Take a look at the health benefits of romanesco:

High in Nutrients

Romanesco is loaded with essential nutrients such as vitamins C, K, and A, which help to boost your immune system, promote bone health, and maintain good vision respectively.

Rich in Fiber

Packed with dietary fiber, this vegetable aids in digestion by promoting regular bowel movements and preventing constipation.

Low in Calories

If you’re watching your weight, romanesco is an excellent choice. It’s low in calories yet high in volume, making you feel full without overeating.

Antioxidant Properties

Romanesco contains antioxidants like carotenoids and glucosinolates that help protect your cells from damage by harmful free radicals.

Supports Heart Health

The fiber, potassium, and vitamin C content of romanesco supports heart health by reducing blood pressure levels and lowering the risk of heart disease.

Boosts Eye Health

The high levels of vitamin A in romanesco can help improve eye health by protecting the eyes against age-related macular degeneration and cataracts.

Strengthens Bones

With its generous amount of vitamin K, romanesco aids in strengthening bones and preventing osteoporosis.

Enhances Skin Health

The antioxidants and vitamins found in romanesco help to enhance skin health by promoting cell regeneration and fighting against skin aging.

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Promotes a Healthy Gut

The dietary fiber in romanesco contributes to a healthy gut by nourishing beneficial gut bacteria, thus improving overall gut health.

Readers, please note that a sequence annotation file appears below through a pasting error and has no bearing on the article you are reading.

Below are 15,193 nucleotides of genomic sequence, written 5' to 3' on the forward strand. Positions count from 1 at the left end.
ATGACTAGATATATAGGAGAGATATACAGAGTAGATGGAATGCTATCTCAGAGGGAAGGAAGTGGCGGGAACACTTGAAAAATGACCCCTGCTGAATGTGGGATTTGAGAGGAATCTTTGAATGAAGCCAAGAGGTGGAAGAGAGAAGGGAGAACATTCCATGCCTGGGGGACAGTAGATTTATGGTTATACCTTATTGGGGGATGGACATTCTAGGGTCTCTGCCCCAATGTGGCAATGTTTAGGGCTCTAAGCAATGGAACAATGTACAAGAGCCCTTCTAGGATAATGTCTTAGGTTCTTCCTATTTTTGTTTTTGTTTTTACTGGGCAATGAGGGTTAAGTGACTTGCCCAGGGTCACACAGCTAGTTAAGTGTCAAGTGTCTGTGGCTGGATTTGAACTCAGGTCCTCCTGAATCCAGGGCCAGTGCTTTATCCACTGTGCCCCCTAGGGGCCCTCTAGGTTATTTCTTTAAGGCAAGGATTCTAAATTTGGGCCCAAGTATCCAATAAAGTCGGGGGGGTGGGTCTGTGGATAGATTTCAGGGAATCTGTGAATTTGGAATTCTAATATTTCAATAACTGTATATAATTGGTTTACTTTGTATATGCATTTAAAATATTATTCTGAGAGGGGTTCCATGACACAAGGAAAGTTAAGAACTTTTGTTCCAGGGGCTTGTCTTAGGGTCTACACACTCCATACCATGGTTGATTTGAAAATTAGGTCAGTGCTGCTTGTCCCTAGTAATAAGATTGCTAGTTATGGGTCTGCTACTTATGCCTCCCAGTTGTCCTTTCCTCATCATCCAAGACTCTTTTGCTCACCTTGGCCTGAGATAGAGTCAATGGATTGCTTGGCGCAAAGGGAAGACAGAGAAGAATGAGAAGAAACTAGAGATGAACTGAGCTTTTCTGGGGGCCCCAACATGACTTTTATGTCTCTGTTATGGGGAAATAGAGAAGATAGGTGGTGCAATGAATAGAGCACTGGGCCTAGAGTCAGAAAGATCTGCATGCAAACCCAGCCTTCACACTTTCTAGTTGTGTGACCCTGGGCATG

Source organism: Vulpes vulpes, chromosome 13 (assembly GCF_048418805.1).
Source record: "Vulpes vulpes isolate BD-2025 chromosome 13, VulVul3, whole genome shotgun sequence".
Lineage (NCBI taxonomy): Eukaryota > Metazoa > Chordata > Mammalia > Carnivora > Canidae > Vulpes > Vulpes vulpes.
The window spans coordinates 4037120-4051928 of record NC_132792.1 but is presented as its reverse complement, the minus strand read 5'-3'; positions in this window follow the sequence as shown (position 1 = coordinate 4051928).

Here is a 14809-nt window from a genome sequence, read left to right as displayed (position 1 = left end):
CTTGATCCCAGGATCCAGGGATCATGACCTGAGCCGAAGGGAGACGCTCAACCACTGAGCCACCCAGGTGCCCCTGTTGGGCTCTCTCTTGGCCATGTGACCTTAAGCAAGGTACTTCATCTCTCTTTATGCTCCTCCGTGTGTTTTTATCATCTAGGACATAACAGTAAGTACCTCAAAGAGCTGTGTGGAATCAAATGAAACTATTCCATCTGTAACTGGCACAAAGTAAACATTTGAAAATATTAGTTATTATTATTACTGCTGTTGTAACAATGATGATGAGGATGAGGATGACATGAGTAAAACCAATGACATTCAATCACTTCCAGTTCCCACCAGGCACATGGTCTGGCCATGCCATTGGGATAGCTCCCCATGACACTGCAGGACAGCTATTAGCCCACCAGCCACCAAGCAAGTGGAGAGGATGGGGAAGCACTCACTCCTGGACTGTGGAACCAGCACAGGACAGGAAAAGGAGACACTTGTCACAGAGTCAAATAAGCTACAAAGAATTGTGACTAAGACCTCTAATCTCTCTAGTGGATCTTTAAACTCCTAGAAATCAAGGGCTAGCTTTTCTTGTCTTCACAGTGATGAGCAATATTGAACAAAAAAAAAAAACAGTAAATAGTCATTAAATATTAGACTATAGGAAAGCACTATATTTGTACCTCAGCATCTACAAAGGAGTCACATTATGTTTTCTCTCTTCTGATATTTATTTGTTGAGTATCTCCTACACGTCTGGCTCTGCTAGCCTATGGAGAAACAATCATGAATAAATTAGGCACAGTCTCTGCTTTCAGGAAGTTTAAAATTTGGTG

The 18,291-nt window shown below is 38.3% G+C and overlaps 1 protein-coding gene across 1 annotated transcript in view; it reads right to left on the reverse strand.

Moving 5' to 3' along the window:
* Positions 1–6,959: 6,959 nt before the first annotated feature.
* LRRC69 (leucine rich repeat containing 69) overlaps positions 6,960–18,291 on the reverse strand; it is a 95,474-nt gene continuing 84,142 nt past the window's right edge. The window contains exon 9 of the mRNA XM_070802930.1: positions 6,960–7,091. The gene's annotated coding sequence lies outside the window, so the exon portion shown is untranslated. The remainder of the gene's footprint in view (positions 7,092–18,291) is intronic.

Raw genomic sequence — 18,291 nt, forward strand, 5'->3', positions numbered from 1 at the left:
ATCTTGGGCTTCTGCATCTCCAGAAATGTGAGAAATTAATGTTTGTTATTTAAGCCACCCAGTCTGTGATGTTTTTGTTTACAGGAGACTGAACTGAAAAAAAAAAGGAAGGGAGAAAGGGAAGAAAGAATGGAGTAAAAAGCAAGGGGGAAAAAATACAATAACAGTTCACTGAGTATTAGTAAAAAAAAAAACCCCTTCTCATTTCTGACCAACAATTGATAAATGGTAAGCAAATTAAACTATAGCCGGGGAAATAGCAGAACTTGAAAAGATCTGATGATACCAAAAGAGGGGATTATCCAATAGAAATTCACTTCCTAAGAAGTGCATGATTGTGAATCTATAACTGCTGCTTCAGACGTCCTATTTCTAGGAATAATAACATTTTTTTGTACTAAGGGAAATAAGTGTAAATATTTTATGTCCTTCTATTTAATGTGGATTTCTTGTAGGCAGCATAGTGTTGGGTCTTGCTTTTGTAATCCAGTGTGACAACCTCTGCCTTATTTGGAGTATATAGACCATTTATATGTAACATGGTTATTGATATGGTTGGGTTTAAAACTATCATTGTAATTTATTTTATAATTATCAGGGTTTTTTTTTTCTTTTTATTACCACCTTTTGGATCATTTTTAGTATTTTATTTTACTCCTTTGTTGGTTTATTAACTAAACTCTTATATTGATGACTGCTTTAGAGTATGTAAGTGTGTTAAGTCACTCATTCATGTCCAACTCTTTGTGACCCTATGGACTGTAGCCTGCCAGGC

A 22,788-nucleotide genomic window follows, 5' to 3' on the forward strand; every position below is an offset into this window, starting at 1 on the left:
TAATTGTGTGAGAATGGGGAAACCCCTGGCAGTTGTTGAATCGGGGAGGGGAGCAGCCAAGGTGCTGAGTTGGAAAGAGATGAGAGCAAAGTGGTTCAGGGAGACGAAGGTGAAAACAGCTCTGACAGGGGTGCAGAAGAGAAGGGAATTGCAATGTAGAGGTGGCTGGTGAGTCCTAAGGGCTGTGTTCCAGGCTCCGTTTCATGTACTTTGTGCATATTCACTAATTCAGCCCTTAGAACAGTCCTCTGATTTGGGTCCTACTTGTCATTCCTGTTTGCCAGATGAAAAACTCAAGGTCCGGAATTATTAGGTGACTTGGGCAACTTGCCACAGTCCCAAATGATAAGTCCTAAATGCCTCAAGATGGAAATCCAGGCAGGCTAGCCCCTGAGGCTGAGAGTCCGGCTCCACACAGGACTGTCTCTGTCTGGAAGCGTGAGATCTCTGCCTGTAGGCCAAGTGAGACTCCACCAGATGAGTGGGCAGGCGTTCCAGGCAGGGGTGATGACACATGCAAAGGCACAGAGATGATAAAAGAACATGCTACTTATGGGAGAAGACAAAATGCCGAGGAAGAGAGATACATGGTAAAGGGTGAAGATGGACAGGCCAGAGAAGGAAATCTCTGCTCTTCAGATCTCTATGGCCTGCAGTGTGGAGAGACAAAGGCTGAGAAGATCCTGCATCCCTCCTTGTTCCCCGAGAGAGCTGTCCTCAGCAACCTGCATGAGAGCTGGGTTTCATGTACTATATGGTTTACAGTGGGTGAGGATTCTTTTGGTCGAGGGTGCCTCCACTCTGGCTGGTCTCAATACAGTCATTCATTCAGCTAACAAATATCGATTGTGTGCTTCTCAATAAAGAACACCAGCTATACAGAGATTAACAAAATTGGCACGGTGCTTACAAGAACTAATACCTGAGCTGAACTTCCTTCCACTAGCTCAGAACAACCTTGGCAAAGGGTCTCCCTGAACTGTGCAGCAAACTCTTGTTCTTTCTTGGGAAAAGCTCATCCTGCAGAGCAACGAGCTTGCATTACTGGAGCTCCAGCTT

Helps Prevent Anemia

Romanesco is rich in iron which is essential for the production of red blood cells, thereby helping to prevent anemia.

Fights Inflammation

This vegetable has anti-inflammatory properties due to its abundance of antioxidants, which can help reduce inflammation in the body.

Aids Detoxification

Glucosinolates found in romanesco can help detoxify the body by eliminating harmful toxins.

Boosts Immune System

The high vitamin C content of romanesco helps to boost the immune system, making you more resistant to infections and diseases.

Improves Brain Health

Romanesco is rich in antioxidants and anti-inflammatory compounds which are beneficial for brain health, potentially reducing the risk of neurodegenerative diseases.

Supports Healthy Pregnancy

With its high folate content, romanesco supports a healthy pregnancy by aiding in the development of the baby’s neural tube.

close up of roman broccoli

Where to Buy Romanesco

You can usually find romanesco in the produce section near broccoli and cauliflower. You can also check your local farmers markets (I prefer to support my local farming community). 

I’ve not been able to find it organic at our local stores, so I soak it in a mixture of water and vinegar to make sure I get rid of all the pesticides.